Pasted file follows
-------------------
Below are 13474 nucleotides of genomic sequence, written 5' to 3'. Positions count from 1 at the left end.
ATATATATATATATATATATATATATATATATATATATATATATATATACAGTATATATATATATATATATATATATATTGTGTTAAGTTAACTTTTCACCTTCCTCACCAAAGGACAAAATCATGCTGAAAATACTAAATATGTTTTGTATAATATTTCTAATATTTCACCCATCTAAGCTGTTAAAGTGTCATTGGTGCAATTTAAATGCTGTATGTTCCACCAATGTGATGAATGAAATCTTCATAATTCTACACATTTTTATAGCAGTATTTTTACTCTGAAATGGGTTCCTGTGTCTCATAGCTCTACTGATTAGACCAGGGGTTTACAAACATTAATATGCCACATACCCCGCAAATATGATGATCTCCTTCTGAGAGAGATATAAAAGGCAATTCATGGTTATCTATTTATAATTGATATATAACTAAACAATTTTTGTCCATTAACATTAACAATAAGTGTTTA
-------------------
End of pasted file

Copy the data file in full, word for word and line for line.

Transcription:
Below are 13474 nucleotides of genomic sequence, written 5' to 3'. Positions count from 1 at the left end.
ATATATATATATATATATATATATATATATATATATATATATATATATACAGTATATATATATATATATATATATATATTGTGTTAAGTTAACTTTTCACCTTCCTCACCAAAGGACAAAATCATGCTGAAAATACTAAATATGTTTTGTATAATATTTCTAATATTTCACCCATCTAAGCTGTTAAAGTGTCATTGGTGCAATTTAAATGCTGTATGTTCCACCAATGTGATGAATGAAATCTTCATAATTCTACACATTTTTATAGCAGTATTTTTACTCTGAAATGGGTTCCTGTGTCTCATAGCTCTACTGATTAGACCAGGGGTTTACAAACATTAATATGCCACATACCCCGCAAATATGATGATCTCCTTCTGAGAGAGATATAAAAGGCAATTCATGGTTATCTATTTATAATTGATATATAACTAAACAATTTTTGTCCATTAACATTAACAATAAGTGTTTA